Transfer Payments
Major Transfer Programs
  • Cash vs. In-Kind Benefits
    1. Income transfer doesn’t always entail cash payments.
    2. In-Kind benefits, rather than cash, are intended to promote specific objectives such as.  For example, food stamps are offered in place of cash to assure that recipients purchase only food with the transfer payment.
    3. The target efficiency of a transfer program refers to how well the transfers attain their intended purpose.
  • Social Insurance vs. Welfare
    1. Not all the $900 billion of income transfers goes to the poor
    2. A lot of student loans go to middle-class college students.
    3. Disaster relief helps rebuild both mansions and trailer parks.
    4. Medicaid is an in-kind welfare program.
  • Transfer Goals
    1. Because there are so many income transfer programs, it’s hard to keep track of their many purposes.  In general, most transfer programs aim to alter market outcomes.
    2. For WHOM to Produce
      • The most obvious goal of transfer programs is to alter the distribution of income.
      • Reducing poverty is the explicit goal of virtually all welfare programs and is accomplished through transfer payments.
    3. WHAT to Produce
      • Transfer payments also seek to change the mix of output.
      • Food stamps increase food consumption, housing subsidies increase the demand for housing, student loans increase college enrollments.
  • Unintended Consequences
    1. Reduced Output
      • The provision of transfer payments may dull work incentives.
      • If people reduce their labor supply in response to income transfers, total output will shrink.
      • Attempts to redistribute income may reduce total income 
    2. Undesirable Behavior
      • People may also change their nonwork behavior.
      • Until 1997, federal welfare benefits (Aid to Families with Dependent Children) were largely available only to one-parent families.
      • This created incentive for mothers to remain single and for teenagers to give birth and establish their own households.
Welfare Programs
  • The largest federal cash welfare program is called Temporary Aid to Needy Families (TANF).  The TANF program was created by congressional welfare reforms in 1996 and replaced an earlier program (AFDC)
  • Benefit Determination 
    • The first task of the TANF program is to identify potential recipients.
    • A four-person family with $12,000 of income in 1999 would have been considered poor.
    • Poverty Gap – The shortfall between actual income and the poverty threshold.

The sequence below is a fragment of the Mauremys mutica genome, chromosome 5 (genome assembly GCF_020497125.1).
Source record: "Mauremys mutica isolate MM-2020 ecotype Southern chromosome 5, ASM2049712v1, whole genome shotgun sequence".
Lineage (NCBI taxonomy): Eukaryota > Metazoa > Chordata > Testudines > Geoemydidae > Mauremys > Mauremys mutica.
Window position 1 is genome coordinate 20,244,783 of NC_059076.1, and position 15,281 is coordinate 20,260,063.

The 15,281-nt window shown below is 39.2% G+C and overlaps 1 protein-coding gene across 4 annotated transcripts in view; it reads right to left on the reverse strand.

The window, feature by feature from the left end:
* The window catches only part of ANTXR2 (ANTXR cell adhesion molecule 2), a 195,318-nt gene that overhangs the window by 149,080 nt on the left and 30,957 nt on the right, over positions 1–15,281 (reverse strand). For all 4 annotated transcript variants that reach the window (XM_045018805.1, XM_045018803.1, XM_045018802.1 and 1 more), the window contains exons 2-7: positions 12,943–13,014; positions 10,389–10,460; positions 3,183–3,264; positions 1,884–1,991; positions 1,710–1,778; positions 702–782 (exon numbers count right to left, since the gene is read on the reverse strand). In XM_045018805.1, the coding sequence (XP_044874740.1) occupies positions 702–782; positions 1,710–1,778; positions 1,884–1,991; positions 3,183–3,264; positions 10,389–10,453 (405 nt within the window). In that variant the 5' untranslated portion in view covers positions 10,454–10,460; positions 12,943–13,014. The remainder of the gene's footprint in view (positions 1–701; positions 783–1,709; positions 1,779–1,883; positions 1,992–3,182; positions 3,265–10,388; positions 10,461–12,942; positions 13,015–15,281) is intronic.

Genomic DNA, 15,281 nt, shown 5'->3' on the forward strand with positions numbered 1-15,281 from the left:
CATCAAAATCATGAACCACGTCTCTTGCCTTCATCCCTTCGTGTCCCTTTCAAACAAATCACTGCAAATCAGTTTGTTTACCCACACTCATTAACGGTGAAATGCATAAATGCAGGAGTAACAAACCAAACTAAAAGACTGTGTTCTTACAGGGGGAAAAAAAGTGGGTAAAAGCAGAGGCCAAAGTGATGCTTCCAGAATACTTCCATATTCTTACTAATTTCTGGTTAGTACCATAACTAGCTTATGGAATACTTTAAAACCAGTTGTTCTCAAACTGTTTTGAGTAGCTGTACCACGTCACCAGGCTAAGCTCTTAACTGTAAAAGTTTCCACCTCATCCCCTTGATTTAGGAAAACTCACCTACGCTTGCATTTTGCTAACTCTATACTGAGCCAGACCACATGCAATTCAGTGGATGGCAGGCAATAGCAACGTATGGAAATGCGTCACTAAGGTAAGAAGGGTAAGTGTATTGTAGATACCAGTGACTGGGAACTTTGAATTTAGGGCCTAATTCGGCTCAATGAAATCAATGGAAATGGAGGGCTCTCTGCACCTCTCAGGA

• The Work Incentive Problem
    • We could just give people a check for the amount of their poverty gap.  No one would be poor.
    • This might encourage people who are not poor to become poor.  By quitting their jobs, declaring themselves poor, and accepting a guaranteed income transfer, they would gain much more leisure at little financial or psychological cost.
    • Families that are already poor have reduced incentive to work harder to get out of poverty with transfer programs in place.  This occurs because the programs are generally set up to reduce benefits as earned income increases.
  • Less Compassion
    • To reduce this moral hazard, Congress and the states changed the way benefits are computed.
    • They first set a much lower ceiling on welfare benefits.
    • States don’t offer to close the poverty gap, instead, they set a maximum benefit far below the poverty line.
  • More Incentives
    • To encourage welfare recipients to lift their own incomes above the poverty line, welfare departments made another change in the benefit formula.
    • The implicit marginal tax rate was cut from 100 to 67 percent.  So we now have a new benefit formula.
    • Now a welfare recipient can increase their income above the poverty level by losing only a portion of their welfare payment.
  • Incentives vs. Costs
    • Although this new benefit calculation is an improvement, it stills offers a 67 percent marginal tax rate.  Why not improve the plan even farther?
    • If we don’t impose a marginal tax rate at some point, everyone will be eligible for welfare benefits.
    • We must recognize a basic dilemma: